Your rights - explained
Right to a refund
If your plans change and you decide not to travel having purchased a ticket, you can apply for a refund on most types of ticket. Full details of refund arrangements are shown in the National Rail Conditions of Carriage and details about applying for a refund are shown on each train company’s website.
The train company’s website will advise you where to apply for a refund. An administration charge of up to £10 on each ticket may be made. You must apply for the refund within 28 days of the expiry of the ticket’s validity.
Any use made of the ticket before seeking a refund will reduce the level of refund. In some cases,(such as where the Single fare is close to the Return fare), no refund may be payable after payment of the administration fee.
Some ticket types (e.g. Advance) have no refund value if your plans change. You may be able to change the date and/or time of travel on an Advance ticket (for a fee) if the booked train has not yet left. Otherwise it has no residual value.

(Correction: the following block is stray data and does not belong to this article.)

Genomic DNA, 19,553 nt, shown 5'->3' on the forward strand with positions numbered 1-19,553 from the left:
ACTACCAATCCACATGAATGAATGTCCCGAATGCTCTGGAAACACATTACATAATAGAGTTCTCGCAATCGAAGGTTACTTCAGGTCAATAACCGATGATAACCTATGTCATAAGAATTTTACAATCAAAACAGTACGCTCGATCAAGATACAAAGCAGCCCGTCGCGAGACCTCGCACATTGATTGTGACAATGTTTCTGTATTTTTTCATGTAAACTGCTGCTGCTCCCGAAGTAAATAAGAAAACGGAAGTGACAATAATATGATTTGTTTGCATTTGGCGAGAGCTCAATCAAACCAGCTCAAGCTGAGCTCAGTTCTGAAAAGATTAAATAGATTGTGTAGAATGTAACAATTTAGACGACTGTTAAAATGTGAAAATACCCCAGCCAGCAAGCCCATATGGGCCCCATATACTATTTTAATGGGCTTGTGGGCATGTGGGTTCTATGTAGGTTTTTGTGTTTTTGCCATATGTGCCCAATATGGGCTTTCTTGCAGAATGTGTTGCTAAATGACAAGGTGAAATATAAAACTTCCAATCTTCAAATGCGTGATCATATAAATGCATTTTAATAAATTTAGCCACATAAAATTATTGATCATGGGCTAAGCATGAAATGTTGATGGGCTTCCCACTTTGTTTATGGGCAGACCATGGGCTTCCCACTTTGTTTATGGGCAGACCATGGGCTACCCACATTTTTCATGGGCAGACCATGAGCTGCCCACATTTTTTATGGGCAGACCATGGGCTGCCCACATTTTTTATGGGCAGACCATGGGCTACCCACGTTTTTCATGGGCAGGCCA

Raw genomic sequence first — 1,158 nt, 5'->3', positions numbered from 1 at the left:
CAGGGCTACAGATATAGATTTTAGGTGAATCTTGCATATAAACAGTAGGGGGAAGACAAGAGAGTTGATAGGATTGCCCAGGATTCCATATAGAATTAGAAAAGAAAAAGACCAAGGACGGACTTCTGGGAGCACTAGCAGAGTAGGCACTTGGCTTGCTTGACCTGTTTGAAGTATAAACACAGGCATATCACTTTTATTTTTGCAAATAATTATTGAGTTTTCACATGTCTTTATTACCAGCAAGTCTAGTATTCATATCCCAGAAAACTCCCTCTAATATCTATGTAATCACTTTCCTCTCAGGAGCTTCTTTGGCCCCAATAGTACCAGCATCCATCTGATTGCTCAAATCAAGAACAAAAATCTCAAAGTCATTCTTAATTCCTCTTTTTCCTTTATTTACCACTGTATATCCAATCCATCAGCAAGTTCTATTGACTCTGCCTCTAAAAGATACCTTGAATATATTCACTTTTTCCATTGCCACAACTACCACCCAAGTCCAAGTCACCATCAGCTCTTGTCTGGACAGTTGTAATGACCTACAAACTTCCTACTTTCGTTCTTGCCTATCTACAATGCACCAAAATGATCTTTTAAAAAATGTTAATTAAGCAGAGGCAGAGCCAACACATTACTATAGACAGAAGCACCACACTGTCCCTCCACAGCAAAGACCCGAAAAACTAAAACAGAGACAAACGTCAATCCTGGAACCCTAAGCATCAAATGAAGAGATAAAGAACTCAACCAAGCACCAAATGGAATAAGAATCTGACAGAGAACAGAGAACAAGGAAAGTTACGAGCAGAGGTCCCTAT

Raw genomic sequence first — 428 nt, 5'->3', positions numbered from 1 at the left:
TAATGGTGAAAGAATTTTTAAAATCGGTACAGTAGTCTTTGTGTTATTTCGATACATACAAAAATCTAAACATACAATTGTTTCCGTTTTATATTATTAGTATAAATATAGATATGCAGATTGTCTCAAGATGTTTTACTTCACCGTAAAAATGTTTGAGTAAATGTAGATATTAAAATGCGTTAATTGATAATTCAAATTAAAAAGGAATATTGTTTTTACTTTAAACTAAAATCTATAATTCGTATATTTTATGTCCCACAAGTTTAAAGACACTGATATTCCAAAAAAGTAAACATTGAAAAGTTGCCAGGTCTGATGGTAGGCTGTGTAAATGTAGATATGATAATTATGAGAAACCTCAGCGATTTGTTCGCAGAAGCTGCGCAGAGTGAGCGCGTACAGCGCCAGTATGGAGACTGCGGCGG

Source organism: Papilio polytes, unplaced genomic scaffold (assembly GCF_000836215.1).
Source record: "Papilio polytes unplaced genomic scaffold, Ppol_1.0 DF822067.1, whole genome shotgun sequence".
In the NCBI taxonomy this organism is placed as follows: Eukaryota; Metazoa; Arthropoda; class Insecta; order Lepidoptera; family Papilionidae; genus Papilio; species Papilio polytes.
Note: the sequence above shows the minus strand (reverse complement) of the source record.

It may be that train you intend to travel by is cancelled or delayed or your reservation on it cannot be honoured. In this case, you are entitled to a full refund of the fare and of any reservation fee if your journey has not begun. No administration charge is made. The ticket office at the station will refund the fare on the spot if it can. You must apply for the refund within 28 days of the expiry of the ticket’s validity. This applies to all ticket types, regardless of place of issue. Advance tickets can be refunded in full under these circumstances.
Check the details on the train company’s website.
Season ticket refunds
Different arrangements apply to refunds on season tickets.
The season ticket must be returned to the train company which sold it. The refund will be calculated from the day when the season ticket is handed in. To qualify for any refund, a weekly season ticket must still be valid for at least three days; a monthly or longer season ticket must still be valid for at least seven days.
The refund will be based on the difference between the price paid and the total cost of the combination of tickets for a daily return journey until the ticket was handed in. A fee of up to £10 is also payable. The amount of the refund will depend on the length of time the ticket still has to run so in some cases, there may be no refund payable at all if the ticket is close to its expiry date.